After more than a dozen meetings coordinated by Adam’s office with BC Housing and other organizations, Adam is clear that the process to deliver supportive housing on Salt Spring is not serving the community and has required far too many resources from his office. Increasingly, his two-person office staff are being relied on to fill in the administrative gaps left by Salt Spring’s fragmented governance structure.
While Islands with a smaller population are more manageable, Adam’s budgets and staffing are not sufficient to provide the coordination and facilitation between governments, government agencies, and non-governmental groups needed to address the complex social challenges facing Salt Spring Island. Adam noted that all of those issues require a level of analysis, planning, and coordination normally undertaken by government bodies that have access to the appropriate level of resources to actually solve the issues. He asked the question of participants: Are the current governance systems working? Are they working for those with the most need and often with the weakest voices? Is the community getting the outcomes we need on roads? On healthcare? First responders and policing?
If the answers to any of these is negative, Adam suggests we lobby the province to convene a community discussion. He has been raising these concerns with the provincial government and three (two former, one current) Ministers of Municipal Affairs, asking for a process that could honestly look at what is working on Salt Spring, what is not, and what governance solutions are possible. Adam believes that creative solutions must be pursued, leaving out the political divisions that have torn at the fibre of our community in past Incorporation debates. Focusing, instead, on figuring out how Salt Spring’s needs and values can be addressed. An outcome for Adam would be a structure in which Salt Springers align on values and priorities and have the local resources to implement many of them. While a potentially divisive conversation, Adam believes that an honest conversation about our fragmented governance systems is necessary.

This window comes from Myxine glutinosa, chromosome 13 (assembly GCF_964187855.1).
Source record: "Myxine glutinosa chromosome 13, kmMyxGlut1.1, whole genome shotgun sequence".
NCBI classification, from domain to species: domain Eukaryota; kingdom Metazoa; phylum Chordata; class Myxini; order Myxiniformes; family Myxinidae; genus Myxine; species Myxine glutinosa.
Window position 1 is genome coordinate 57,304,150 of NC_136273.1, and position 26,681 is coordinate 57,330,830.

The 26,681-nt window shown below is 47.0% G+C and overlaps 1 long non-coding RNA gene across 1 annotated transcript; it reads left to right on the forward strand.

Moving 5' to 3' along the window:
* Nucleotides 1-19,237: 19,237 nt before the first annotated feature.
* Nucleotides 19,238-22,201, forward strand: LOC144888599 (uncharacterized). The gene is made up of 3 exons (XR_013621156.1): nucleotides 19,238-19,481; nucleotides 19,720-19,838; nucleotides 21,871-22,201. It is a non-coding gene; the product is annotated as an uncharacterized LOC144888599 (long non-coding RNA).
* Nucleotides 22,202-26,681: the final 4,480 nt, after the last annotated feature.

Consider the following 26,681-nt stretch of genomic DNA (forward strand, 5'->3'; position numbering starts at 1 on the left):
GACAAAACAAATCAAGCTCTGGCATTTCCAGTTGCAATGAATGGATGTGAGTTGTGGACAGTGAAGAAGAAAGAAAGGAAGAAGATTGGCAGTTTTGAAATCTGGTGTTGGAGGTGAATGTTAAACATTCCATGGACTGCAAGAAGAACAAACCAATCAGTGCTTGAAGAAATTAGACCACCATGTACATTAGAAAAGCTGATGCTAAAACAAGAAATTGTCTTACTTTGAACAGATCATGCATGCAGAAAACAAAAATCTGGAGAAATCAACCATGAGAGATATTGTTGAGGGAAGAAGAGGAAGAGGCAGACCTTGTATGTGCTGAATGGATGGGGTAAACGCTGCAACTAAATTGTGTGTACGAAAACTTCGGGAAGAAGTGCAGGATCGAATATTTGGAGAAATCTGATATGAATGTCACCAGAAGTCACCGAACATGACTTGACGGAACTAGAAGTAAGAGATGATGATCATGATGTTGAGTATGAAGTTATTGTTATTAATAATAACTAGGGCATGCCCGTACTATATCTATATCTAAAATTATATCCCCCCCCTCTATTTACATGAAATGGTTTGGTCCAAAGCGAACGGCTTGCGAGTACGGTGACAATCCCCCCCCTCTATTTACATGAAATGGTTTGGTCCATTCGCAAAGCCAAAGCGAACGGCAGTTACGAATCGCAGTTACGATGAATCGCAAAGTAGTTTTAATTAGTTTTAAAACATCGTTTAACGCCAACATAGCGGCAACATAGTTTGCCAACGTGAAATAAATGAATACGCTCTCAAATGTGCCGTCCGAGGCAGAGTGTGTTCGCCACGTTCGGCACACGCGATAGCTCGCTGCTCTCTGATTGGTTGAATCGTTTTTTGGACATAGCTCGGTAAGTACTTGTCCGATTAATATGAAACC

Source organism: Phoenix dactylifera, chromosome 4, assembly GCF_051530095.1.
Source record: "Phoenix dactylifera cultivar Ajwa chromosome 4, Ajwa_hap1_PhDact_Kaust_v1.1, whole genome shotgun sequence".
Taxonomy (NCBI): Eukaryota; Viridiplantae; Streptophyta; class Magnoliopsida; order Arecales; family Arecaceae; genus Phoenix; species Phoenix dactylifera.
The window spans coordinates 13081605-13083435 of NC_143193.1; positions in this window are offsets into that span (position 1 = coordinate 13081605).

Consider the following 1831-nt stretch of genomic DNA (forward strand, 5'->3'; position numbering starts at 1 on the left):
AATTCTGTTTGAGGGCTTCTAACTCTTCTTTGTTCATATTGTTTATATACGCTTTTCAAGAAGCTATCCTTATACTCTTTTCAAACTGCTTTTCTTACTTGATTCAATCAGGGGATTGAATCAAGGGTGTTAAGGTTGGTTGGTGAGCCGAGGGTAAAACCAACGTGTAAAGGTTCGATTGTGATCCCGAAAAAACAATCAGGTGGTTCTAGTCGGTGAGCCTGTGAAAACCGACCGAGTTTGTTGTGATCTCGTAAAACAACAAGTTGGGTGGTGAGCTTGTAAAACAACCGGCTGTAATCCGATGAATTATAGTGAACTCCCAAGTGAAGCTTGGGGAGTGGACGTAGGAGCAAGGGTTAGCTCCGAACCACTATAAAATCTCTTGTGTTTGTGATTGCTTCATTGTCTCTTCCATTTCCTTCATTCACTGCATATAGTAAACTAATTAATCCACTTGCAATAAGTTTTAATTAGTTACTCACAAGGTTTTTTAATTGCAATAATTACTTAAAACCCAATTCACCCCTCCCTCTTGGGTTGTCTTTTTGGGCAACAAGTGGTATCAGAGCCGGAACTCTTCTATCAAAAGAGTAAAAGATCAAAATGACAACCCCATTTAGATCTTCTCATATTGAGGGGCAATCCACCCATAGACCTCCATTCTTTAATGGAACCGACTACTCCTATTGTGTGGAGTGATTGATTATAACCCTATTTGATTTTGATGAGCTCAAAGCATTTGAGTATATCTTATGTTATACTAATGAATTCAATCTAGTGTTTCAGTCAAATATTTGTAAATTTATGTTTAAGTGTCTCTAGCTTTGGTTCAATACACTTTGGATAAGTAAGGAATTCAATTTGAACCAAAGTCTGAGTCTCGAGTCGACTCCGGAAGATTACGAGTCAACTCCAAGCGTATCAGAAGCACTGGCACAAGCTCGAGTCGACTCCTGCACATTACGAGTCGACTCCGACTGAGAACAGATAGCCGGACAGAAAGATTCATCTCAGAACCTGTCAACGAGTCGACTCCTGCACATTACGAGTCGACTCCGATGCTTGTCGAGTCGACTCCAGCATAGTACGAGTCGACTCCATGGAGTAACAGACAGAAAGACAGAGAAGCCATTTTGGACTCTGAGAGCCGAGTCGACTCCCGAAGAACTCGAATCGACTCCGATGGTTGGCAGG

With 1:00 upon us, we thanked Adam, Laura, and Will for being with us every month (despite their overwhelming weight of other issues to address), sharing their opinions with courage and honesty, and bringing wisdom along with that sometimes alarming looking glass to magnify issues we may have been ignoring. (Thanks, Adam, Laura, and Will!)
Please join us this Friday, September 9, 11-1 in the United Church Meadow to welcome all declared CRD candidates. So far, this is Kylie Coates and Gary Holman, but stay tuned, as candidates have until September 9 to declare.
What would you like to ask those who want our vote to become our next CRD Electoral Director?
How would you proceed to address them?
What do you see as the top two priorities that must be accomplished in the next four years?
Are you happy with the CRD Provisional 2023 budget? What do you like best about it? What would you like to change?
What would you do to get HarbourWalk back on the priority list?
There has been talk of joining a regional district with communities more like ours - like Cowichan Valley. What would be loose by doing this? What would we gain?
If a Local Community Commission is approved, what would you do before the election of Local Commissioners to make sure it is structured to be successful?
Please join us Friday, September 9, 11-1, in the United Church Meadow to welcome our CRD candidates
Any question, anytime: email@example.com